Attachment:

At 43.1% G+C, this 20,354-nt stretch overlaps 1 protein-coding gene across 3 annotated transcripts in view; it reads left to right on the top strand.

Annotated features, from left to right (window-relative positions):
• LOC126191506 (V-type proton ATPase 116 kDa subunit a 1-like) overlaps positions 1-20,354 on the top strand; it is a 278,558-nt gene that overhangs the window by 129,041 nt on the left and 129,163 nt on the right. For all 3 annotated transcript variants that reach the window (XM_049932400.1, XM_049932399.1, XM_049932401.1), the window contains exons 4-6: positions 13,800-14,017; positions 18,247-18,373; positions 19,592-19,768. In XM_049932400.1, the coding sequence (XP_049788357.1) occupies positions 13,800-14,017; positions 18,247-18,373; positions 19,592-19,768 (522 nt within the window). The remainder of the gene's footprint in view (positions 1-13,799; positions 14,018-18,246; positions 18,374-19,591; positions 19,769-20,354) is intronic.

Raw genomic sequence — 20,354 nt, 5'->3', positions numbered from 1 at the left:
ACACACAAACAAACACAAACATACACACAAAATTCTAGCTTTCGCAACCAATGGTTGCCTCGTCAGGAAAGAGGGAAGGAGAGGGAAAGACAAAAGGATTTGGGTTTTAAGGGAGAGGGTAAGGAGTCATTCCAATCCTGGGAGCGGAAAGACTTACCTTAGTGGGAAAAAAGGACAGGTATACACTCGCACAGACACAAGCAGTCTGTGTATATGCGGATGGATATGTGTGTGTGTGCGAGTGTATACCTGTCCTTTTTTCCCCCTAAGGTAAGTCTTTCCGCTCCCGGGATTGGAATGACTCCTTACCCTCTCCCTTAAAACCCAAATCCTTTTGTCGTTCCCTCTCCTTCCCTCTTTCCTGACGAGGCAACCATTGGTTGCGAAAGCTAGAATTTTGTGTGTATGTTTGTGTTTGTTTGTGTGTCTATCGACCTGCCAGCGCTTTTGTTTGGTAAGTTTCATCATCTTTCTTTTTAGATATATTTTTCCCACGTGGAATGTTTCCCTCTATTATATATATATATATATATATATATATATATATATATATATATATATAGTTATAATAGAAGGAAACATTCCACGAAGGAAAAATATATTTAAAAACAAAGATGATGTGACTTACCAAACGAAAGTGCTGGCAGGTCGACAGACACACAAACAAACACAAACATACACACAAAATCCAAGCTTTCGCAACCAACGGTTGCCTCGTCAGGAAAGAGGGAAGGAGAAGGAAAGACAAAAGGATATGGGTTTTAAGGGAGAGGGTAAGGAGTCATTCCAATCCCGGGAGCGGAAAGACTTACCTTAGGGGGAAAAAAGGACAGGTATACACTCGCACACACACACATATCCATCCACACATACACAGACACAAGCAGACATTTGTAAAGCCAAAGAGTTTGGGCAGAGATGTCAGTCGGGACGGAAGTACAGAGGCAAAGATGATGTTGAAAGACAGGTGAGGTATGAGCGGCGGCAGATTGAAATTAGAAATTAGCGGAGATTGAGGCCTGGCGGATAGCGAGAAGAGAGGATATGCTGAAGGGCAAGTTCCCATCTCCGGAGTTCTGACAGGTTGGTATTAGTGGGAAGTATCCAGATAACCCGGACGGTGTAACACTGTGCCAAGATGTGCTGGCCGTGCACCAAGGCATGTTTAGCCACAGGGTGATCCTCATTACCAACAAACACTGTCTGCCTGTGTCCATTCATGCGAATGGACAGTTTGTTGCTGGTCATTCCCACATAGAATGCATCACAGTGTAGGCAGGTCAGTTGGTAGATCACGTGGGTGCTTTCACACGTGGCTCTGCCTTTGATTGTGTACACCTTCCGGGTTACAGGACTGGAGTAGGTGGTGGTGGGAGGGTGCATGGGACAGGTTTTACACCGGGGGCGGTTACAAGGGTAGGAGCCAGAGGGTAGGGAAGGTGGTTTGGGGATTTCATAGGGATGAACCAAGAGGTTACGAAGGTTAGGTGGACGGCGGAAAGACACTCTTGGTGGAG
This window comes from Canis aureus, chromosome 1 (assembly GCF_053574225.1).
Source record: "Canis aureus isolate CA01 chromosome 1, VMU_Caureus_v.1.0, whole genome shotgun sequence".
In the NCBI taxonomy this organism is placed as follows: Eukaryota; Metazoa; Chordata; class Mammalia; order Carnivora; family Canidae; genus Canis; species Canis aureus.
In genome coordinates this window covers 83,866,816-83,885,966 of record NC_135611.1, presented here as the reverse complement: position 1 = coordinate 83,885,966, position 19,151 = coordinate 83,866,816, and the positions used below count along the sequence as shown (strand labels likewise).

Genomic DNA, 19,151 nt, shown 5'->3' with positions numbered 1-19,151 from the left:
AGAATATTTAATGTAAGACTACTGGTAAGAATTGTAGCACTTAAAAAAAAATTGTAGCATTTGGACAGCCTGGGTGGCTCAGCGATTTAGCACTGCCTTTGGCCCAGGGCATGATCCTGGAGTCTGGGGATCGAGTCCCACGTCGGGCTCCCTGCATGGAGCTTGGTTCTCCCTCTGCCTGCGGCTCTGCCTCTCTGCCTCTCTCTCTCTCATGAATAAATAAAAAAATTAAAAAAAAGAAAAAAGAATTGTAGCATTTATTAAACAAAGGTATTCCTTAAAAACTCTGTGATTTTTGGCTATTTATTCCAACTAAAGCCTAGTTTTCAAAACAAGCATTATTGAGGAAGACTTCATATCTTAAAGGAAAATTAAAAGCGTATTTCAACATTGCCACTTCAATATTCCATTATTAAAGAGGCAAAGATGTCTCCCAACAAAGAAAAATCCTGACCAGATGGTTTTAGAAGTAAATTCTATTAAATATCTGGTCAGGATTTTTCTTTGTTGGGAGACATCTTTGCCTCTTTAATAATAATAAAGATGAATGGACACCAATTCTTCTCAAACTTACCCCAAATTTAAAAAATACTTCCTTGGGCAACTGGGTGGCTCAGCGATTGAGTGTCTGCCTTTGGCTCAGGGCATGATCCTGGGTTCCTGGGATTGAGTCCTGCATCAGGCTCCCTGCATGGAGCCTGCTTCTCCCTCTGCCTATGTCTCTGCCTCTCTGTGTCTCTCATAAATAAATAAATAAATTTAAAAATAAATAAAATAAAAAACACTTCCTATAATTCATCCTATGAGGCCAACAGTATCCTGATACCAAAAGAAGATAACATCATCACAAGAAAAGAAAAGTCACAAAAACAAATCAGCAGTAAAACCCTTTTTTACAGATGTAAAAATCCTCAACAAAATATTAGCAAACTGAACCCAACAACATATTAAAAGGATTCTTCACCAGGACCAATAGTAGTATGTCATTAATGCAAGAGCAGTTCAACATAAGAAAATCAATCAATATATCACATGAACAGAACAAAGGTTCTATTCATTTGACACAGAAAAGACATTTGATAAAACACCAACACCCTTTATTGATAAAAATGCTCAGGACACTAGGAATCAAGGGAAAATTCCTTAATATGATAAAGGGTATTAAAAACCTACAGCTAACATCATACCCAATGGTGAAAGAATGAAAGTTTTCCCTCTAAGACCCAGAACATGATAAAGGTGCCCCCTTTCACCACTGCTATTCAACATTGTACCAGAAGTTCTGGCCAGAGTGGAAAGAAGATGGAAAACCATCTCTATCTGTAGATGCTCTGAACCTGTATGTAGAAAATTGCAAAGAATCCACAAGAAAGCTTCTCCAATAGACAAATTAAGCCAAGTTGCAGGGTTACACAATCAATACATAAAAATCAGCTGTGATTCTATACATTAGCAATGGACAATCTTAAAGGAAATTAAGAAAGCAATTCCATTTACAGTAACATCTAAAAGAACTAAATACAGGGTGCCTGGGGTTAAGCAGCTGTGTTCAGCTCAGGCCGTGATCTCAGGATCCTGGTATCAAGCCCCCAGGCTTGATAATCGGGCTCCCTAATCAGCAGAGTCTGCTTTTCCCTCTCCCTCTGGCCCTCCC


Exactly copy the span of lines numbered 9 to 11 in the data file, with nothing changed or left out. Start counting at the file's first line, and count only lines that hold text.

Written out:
In genome coordinates this window covers 83,866,816-83,885,966 of record NC_135611.1, presented here as the reverse complement: position 1 = coordinate 83,885,966, position 19,151 = coordinate 83,866,816, and the positions used below count along the sequence as shown (strand labels likewise).

Genomic DNA, 19,151 nt, shown 5'->3' with positions numbered 1-19,151 from the left:
AGAATATTTAATGTAAGACTACTGGTAAGAATTGTAGCACTTAAAAAAAAATTGTAGCATTTGGACAGCCTGGGTGGCTCAGCGATTTAGCACTGCCTTTGGCCCAGGGCATGATCCTGGAGTCTGGGGATCGAGTCCCACGTCGGGCTCCCTGCATGGAGCTTGGTTCTCCCTCTGCCTGCGGCTCTGCCTCTCTGCCTCTCTCTCTCTCATGAATAAATAAAAAAATTAAAAAAAAGAAAAAAGAATTGTAGCATTTATTAAACAAAGGTATTCCTTAAAAACTCTGTGATTTTTGGCTATTTATTCCAACTAAAGCCTAGTTTTCAAAACAAGCATTATTGAGGAAGACTTCATATCTTAAAGGAAAATTAAAAGCGTATTTCAACATTGCCACTTCAATATTCCATTATTAAAGAGGCAAAGATGTCTCCCAACAAAGAAAAATCCTGACCAGATGGTTTTAGAAGTAAATTCTATTAAATATCTGGTCAGGATTTTTCTTTGTTGGGAGACATCTTTGCCTCTTTAATAATAATAAAGATGAATGGACACCAATTCTTCTCAAACTTACCCCAAATTTAAAAAATACTTCCTTGGGCAACTGGGTGGCTCAGCGATTGAGTGTCTGCCTTTGGCTCAGGGCATGATCCTGGGTTCCTGGGATTGAGTCCTGCATCAGGCTCCCTGCATGGAGCCTGCTTCTCCCTCTGCCTATGTCTCTGCCTCTCTGTGTCTCTCATAAATAAATAAATAAATTTAAAAATAAATAAAATAAAAAACACTTCCTATAATTCATCCTATGAGGCCAACAGTATCCTGATACCAAAAGAAGATAACATCATCACAAGAAAAGAAAAGTCACAAAAACAAATCAGCAGTAAAACCCTTTTTTACAGATGTAAAAATCCTCAACAAAATATTAGCAAACTGAACCCAACAACATATTAAAAGGATTCTTCACCAGGACCAATAGTAGTATGTCATTAATGCAAGAGCAGTTCAACATAAGAAAATCAATCAATATATCACATGAACAGAACAAAGGTTCTATTCATTTGACACAGAAAAGACATTTGATAAAACACCAACACCCTTTATTGATAAAAATGCTCAGGACACTAGGAATCAAGGGAAAATTCCTTAATATGATAAAGGGTATTAAAAACCTACAGCTAACATCATACCCAATGGTGAAAGAATGAAAGTTTTCCCTCTAAGACCCAGAACATGATAAAGGTGCCCCCTTTCACCACTGCTATTCAACATTGTACCAGAAGTTCTGGCCAGAGTGGAAAGAAGATGGAAAACCATCTCTATCTGTAGATGCTCTGAACCTGTATGTAGAAAATTGCAAAGAATCCACAAGAAAGCTTCTCCAATAGACAAATTAAGCCAAGTTGCAGGGTTACACAATCAATACATAAAAATCAGCTGTGATTCTATACATTAGCAATGGACAATCTTAAAGGAAATTAAGAAAGCAATTCCATTTACAGTAACATCTAAAAGAACTAAATACAGGGTGCCTGGGGTTAAGCAGCTGTGTTCAGCTCAGGCCGTGATCTCAGGATCCTGGTATCAAGCCCCCAGGCTTGATAATCGGGCTCCCTAATCAGCAGAGTCTGCTTTTCCCTCTCCCTCTGGCCCTCCC